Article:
Overwhelming percentage of residents cast ballots

EAST GREENWICH – All across the nation, communities are seeing historic, record-breaking numbers when it comes to voter turnout, and East Greenwich was no different. 

According to Town Clerk Leigh Carney, as much as 78 percent of the eligible voters in East Greenwich may have cast a ballot this year – be it from the polling place, by mail or at town hall. 

In the presidential race, by Carney’s count and information available from the Rhode Island Board of Elections, 2,186 residents voted at the polls, 3,257 residents voted by mail, and 3,109 residents cast their ballot at town hall.

More than 8,500 ballots were cast in a town with roughly 11,000 registered voters. 

“Voting went off without a hitch,” Council Vice President Mike Donegan said on Monday night, commenting on the lines at town hall and the number of mail ballots that had been requested.

Words of thanks and congratulations were also extended by his fellow council members, as well as Town Manager Andrew Nota. 

“Overall, I think it went very well, considering it was a historic event as far as voter turnout is concerned,” Carney told the council. 

There’s still a long path to certification, however. From what Carney has been able to glean from the board of elections so far, the voting numbers may continue to change between now and the end of the month. This Tuesday was the deadline for any and all recount requests, and it was also the deadline for counting provisional and deficient ballots. 

This Thursday is the deadline for all military and overseas ballots to be counted.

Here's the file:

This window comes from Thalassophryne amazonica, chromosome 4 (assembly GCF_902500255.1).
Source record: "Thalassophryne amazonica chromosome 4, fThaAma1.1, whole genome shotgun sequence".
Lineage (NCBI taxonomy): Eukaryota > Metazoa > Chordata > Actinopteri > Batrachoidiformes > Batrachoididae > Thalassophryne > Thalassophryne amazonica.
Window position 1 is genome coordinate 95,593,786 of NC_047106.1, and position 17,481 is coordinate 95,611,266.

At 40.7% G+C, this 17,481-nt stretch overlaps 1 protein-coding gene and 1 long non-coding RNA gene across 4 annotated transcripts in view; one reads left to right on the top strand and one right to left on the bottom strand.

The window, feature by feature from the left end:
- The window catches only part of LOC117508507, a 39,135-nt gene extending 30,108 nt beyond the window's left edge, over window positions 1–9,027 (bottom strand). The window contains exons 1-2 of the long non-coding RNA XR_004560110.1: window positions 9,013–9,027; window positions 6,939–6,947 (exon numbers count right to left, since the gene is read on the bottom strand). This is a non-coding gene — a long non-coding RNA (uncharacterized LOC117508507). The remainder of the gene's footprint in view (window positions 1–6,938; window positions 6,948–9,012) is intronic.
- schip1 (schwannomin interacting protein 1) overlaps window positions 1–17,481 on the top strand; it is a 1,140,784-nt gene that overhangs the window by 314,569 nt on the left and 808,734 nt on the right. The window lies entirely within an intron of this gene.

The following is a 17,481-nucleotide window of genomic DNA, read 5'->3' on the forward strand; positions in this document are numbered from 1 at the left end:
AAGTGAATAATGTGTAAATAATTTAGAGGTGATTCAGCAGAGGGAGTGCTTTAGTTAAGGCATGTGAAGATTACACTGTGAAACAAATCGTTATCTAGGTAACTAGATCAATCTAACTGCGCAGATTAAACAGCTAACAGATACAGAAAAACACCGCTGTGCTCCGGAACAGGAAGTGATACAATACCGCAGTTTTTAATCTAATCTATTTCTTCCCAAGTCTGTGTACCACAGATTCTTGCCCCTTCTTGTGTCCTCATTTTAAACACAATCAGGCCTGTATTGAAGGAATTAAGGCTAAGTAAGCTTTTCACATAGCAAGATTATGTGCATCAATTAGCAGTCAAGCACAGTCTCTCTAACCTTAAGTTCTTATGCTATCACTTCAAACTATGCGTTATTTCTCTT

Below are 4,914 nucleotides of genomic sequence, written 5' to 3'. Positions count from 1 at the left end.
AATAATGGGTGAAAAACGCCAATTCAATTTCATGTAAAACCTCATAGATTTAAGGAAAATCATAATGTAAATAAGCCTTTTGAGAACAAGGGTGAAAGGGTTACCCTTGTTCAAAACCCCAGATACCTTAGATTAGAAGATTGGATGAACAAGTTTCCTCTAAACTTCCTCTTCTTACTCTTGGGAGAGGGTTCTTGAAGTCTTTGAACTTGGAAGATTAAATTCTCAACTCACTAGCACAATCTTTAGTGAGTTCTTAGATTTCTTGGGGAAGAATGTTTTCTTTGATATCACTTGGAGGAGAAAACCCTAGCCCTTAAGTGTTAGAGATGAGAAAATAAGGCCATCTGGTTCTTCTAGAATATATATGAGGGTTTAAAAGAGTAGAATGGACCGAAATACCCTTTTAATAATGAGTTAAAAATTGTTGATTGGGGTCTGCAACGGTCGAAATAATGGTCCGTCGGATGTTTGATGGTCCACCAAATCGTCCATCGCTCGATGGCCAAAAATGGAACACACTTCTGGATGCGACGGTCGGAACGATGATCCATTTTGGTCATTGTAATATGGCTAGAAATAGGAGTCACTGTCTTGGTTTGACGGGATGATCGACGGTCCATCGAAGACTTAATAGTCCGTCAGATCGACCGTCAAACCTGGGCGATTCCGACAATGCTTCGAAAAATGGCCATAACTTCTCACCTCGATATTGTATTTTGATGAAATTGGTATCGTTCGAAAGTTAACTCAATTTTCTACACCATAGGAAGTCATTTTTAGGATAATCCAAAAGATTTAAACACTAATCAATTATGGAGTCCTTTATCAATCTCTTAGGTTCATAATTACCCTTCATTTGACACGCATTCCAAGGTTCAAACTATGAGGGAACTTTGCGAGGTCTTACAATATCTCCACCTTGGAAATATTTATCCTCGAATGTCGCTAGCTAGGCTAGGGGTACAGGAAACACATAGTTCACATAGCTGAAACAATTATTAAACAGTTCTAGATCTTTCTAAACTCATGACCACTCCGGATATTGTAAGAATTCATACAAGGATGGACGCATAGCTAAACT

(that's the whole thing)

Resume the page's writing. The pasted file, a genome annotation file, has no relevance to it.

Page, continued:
By Friday or Monday, deficient ballots that could be verified will be counted and added to the results. Any recount requests will also be taking place this coming Monday. 

During the week of Thanksgiving, by state law, the Rhode Island Board of Elections is required to undergo a risk-limiting audit, according to Carney.

“The end of the month is the best date we’re looking at right now for certification,” she said. “I would expect that in future meetings we’ll start talking about the swearing in of officers and what the inauguration might look like in a pandemic.”

Things went smoothly at the polls last Tuesday, according to Carney, and that’s largely thanks to the poll workers who volunteered to assist with the election. 

“These are people from within our community who stepped up during a pandemic,” Carney said. “It goes without saying how much that is appreciated.”

From what she saw, campaigning was also done professionally and respectfully. Donegan credits this, in part, to Carney helping to set the tone and letting everyone know what to expect.

“Everyone was very cordial,” Donegan said. “It was just a very different tenor at a time when you would’ve expected temperatures to run even hotter than the last election.”

“This time, in my experience, you guys had set the stage, the expectations were clear, the board of elections and everybody laid out what the rules were,” he added reflecting back to the last election. “I just think we’ve learned something as a community.”

He also praised the efforts to have a drop box placed outside the police station to add an extra level of security and reassurance for the voters. During an election that fell under a high level of scrutiny on all sides, Donegan was pleased to have been able to drop his own ballot outside the police station. 

In light of the pandemic, there were a number of significant changes to the election process, Nota noted, and the staff in the town clerk’s office was able to take them all in stride while dealing with the rest of their day-to-day responsibilities.